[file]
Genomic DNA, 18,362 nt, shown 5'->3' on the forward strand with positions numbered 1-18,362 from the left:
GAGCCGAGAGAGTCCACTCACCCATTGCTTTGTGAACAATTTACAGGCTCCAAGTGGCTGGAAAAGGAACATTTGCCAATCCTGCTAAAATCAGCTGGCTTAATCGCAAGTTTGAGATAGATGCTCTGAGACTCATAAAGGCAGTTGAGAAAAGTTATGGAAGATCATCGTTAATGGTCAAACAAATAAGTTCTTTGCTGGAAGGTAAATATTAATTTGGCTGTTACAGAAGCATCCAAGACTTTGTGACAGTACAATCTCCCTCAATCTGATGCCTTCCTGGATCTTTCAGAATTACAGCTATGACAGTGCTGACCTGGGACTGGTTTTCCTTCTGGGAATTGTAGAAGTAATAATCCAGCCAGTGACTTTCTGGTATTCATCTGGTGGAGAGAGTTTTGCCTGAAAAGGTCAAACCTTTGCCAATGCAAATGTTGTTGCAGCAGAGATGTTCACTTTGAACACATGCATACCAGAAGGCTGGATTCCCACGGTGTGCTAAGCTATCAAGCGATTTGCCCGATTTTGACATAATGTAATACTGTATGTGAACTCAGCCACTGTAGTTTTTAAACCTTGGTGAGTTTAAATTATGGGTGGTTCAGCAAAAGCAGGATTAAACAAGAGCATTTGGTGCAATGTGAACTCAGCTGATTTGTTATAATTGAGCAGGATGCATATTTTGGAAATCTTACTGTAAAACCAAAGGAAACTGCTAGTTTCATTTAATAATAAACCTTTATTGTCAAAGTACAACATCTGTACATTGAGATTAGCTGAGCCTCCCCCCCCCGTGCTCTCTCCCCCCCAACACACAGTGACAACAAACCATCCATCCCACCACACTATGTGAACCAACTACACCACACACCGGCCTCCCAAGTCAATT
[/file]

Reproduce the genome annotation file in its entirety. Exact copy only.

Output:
Genomic DNA, 18,362 nt, shown 5'->3' on the forward strand with positions numbered 1-18,362 from the left:
GAGCCGAGAGAGTCCACTCACCCATTGCTTTGTGAACAATTTACAGGCTCCAAGTGGCTGGAAAAGGAACATTTGCCAATCCTGCTAAAATCAGCTGGCTTAATCGCAAGTTTGAGATAGATGCTCTGAGACTCATAAAGGCAGTTGAGAAAAGTTATGGAAGATCATCGTTAATGGTCAAACAAATAAGTTCTTTGCTGGAAGGTAAATATTAATTTGGCTGTTACAGAAGCATCCAAGACTTTGTGACAGTACAATCTCCCTCAATCTGATGCCTTCCTGGATCTTTCAGAATTACAGCTATGACAGTGCTGACCTGGGACTGGTTTTCCTTCTGGGAATTGTAGAAGTAATAATCCAGCCAGTGACTTTCTGGTATTCATCTGGTGGAGAGAGTTTTGCCTGAAAAGGTCAAACCTTTGCCAATGCAAATGTTGTTGCAGCAGAGATGTTCACTTTGAACACATGCATACCAGAAGGCTGGATTCCCACGGTGTGCTAAGCTATCAAGCGATTTGCCCGATTTTGACATAATGTAATACTGTATGTGAACTCAGCCACTGTAGTTTTTAAACCTTGGTGAGTTTAAATTATGGGTGGTTCAGCAAAAGCAGGATTAAACAAGAGCATTTGGTGCAATGTGAACTCAGCTGATTTGTTATAATTGAGCAGGATGCATATTTTGGAAATCTTACTGTAAAACCAAAGGAAACTGCTAGTTTCATTTAATAATAAACCTTTATTGTCAAAGTACAACATCTGTACATTGAGATTAGCTGAGCCTCCCCCCCCCGTGCTCTCTCCCCCCCAACACACAGTGACAACAAACCATCCATCCCACCACACTATGTGAACCAACTACACCACACACCGGCCTCCCAAGTCAATT